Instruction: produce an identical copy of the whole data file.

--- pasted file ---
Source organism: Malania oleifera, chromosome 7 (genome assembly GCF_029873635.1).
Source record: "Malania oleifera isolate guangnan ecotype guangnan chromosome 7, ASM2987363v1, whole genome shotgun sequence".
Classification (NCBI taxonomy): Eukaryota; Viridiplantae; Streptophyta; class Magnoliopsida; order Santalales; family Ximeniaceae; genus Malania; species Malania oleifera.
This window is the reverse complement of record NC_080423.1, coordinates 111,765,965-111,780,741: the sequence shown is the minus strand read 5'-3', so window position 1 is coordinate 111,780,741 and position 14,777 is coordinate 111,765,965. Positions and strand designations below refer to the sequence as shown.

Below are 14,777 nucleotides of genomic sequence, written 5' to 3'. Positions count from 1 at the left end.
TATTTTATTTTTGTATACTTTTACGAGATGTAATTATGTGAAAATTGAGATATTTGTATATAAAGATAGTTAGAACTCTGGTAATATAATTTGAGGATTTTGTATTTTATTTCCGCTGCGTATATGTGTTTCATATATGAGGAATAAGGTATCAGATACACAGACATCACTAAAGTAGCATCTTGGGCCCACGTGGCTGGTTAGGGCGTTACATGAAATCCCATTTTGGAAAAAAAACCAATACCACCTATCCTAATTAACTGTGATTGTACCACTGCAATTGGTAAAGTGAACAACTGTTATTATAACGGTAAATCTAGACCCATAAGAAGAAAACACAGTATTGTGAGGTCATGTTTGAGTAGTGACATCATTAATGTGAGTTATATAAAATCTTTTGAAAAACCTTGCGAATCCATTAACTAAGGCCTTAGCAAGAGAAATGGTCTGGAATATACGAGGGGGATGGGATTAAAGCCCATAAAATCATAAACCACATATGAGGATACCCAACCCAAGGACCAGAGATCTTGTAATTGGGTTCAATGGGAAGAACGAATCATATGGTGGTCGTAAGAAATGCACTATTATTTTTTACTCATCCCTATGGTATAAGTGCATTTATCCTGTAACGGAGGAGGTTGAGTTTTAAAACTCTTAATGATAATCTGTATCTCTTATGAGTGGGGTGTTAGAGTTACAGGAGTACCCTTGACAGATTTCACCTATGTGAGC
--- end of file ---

Source organism: Malania oleifera, chromosome 7 (genome assembly GCF_029873635.1).
Source record: "Malania oleifera isolate guangnan ecotype guangnan chromosome 7, ASM2987363v1, whole genome shotgun sequence".
Classification (NCBI taxonomy): Eukaryota; Viridiplantae; Streptophyta; class Magnoliopsida; order Santalales; family Ximeniaceae; genus Malania; species Malania oleifera.
This window is the reverse complement of record NC_080423.1, coordinates 111,765,965-111,780,741: the sequence shown is the minus strand read 5'-3', so window position 1 is coordinate 111,780,741 and position 14,777 is coordinate 111,765,965. Positions and strand designations below refer to the sequence as shown.

Below are 14,777 nucleotides of genomic sequence, written 5' to 3'. Positions count from 1 at the left end.
TATTTTATTTTTGTATACTTTTACGAGATGTAATTATGTGAAAATTGAGATATTTGTATATAAAGATAGTTAGAACTCTGGTAATATAATTTGAGGATTTTGTATTTTATTTCCGCTGCGTATATGTGTTTCATATATGAGGAATAAGGTATCAGATACACAGACATCACTAAAGTAGCATCTTGGGCCCACGTGGCTGGTTAGGGCGTTACATGAAATCCCATTTTGGAAAAAAAACCAATACCACCTATCCTAATTAACTGTGATTGTACCACTGCAATTGGTAAAGTGAACAACTGTTATTATAACGGTAAATCTAGACCCATAAGAAGAAAACACAGTATTGTGAGGTCATGTTTGAGTAGTGACATCATTAATGTGAGTTATATAAAATCTTTTGAAAAACCTTGCGAATCCATTAACTAAGGCCTTAGCAAGAGAAATGGTCTGGAATATACGAGGGGGATGGGATTAAAGCCCATAAAATCATAAACCACATATGAGGATACCCAACCCAAGGACCAGAGATCTTGTAATTGGGTTCAATGGGAAGAACGAATCATATGGTGGTCGTAAGAAATGCACTATTATTTTTTACTCATCCCTATGGTATAAGTGCATTTATCCTGTAACGGAGGAGGTTGAGTTTTAAAACTCTTAATGATAATCTGTATCTCTTATGAGTGGGGTGTTAGAGTTACAGGAGTACCCTTGACAGATTTCACCTATGTGAGC